Sunday 17 December 2017

Dalai Lama consecrates monastery in India as China warns over relations

The Dalai Lama greets devotees at a monastery in India (AP/ Tenzin Choejor)
The Dalai Lama greets devotees at a monastery in India (AP/ Tenzin Choejor)

The Dalai Lama has consecrated a Buddhist monastery in India amid Chinese warnings that the exiled Tibetan spiritual leader's visit to a disputed border region would damage bilateral relations.

Nearly 10,000 people, some of them from neighbouring Bhutan, greeted the Dalai Lama at the Thubchok Gatsel Ling Monastery in Tawang district in the state of Arunachal Pradesh, Indian official Jemba Tshering said.

The visit to Arunachal Pradesh, which China also claims as its territory, has raised tensions between the nuclear-armed Asian neighbours.

China's foreign ministry has said the visit "severely harms China's interests and the China-India relationship", while India has cautioned Beijing to stay out of its internal affairs.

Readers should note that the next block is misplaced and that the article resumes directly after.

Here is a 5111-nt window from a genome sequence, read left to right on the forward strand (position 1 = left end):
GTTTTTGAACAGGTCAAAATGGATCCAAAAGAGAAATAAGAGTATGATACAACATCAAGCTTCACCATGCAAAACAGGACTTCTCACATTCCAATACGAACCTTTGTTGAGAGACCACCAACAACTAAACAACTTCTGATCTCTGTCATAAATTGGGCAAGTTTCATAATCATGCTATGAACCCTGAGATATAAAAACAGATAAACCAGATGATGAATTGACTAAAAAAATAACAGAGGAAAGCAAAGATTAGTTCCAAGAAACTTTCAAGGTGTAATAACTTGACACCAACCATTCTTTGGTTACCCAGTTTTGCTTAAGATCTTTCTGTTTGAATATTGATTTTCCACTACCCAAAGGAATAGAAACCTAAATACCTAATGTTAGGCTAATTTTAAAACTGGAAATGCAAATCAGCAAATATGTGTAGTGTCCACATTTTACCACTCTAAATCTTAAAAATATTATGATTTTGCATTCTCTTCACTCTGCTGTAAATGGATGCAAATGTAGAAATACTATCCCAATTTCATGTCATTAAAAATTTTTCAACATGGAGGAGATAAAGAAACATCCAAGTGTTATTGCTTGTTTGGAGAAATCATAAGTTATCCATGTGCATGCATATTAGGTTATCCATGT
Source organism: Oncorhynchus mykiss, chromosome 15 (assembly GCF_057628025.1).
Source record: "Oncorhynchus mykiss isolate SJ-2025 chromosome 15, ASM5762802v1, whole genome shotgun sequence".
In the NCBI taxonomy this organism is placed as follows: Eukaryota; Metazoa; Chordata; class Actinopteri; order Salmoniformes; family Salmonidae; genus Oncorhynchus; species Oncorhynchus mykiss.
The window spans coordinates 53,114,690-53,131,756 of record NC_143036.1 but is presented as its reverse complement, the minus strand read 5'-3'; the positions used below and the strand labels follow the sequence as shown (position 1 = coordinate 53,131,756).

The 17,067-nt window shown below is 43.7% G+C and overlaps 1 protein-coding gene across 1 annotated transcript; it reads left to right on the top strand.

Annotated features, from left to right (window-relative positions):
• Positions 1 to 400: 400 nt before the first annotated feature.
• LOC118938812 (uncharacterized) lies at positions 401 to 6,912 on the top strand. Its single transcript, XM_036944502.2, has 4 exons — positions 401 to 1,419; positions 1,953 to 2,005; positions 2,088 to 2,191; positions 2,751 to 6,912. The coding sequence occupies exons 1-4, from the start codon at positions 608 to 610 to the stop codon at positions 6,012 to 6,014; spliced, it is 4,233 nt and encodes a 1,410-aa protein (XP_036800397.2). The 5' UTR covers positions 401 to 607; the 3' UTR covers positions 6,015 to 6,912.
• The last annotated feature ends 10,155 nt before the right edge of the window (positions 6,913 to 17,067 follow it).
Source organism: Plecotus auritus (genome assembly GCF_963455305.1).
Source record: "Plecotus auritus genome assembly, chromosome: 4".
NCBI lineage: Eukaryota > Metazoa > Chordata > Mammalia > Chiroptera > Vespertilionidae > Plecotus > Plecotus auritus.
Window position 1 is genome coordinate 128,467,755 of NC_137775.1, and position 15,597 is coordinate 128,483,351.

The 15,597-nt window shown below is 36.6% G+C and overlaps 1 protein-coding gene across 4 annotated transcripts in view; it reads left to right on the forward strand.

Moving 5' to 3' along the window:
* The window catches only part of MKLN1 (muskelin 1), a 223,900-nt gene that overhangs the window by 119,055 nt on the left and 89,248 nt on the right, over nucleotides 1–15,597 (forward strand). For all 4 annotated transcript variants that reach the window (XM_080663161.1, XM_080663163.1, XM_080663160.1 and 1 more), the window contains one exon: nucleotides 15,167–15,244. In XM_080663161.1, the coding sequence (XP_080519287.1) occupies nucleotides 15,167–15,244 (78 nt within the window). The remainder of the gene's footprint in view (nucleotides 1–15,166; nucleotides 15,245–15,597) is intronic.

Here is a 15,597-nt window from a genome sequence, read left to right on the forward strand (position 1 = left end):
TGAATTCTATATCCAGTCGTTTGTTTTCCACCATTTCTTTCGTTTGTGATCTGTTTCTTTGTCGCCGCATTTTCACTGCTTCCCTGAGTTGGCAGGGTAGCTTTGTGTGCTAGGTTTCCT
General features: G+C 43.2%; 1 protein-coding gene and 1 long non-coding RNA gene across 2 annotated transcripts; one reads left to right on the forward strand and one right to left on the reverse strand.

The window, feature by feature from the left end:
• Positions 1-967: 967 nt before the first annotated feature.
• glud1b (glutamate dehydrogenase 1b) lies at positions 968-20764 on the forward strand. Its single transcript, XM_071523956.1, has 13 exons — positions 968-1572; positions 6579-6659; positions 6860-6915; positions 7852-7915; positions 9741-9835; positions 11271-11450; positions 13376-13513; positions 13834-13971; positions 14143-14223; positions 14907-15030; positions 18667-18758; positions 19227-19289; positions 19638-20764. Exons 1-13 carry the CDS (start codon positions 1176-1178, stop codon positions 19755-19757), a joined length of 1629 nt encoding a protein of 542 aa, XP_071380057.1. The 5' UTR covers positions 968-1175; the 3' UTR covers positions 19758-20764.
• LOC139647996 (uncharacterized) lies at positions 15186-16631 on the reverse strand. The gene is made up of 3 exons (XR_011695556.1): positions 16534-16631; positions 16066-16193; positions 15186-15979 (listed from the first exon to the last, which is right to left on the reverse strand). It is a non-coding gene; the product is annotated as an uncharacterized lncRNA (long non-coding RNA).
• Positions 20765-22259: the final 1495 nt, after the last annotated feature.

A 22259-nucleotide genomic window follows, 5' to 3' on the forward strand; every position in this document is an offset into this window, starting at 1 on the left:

China considers the 81-year-old monk, who fled to India in 1959 amid an uprising against Chinese rule in Tibet, a separatist seeking Tibet's independence. The Dalai Lama says he merely advocates substantial autonomy and protection of the region's native Buddhist culture.

He reiterated on Wednesday that he, as well as his people, were not seeking Tibet's independence, but are struggling to secure "meaningful autonomy" for the region from China.

"Firstly, we are not seeking independence. We are very much willing to remain within China," he was reported to have said. "At the same time the Chinese government must give us meaningful self-rule, autonomy and must take full care of the environment."

Chinese foreign ministry spokeswoman Hua Chunying rejected arguments that the trip was solely religious in nature, and said China would lodge a formal protest with New Delhi.

The top elected official of the state of Arunachal Pradesh, Pema Khandu, accompanied the Dalai Lama as he addressed young monks on Wednesday. Mr Khandu said China had no business telling India what to do and what not to do, the Press Trust of India news agency reported.

India considers Tibet an integral part of China while rejecting Beijing's claims over about 35,000 square miles in Arunachal Pradesh. India says China is occupying 15,000 square miles of its territory on the Aksai Chin plateau.

The visit is the Dalai Lama's seventh to Arunachal Pradesh and his first since 2009. China has criticised previous visits, but they did not spark any major rift between the two countries.


Press Association

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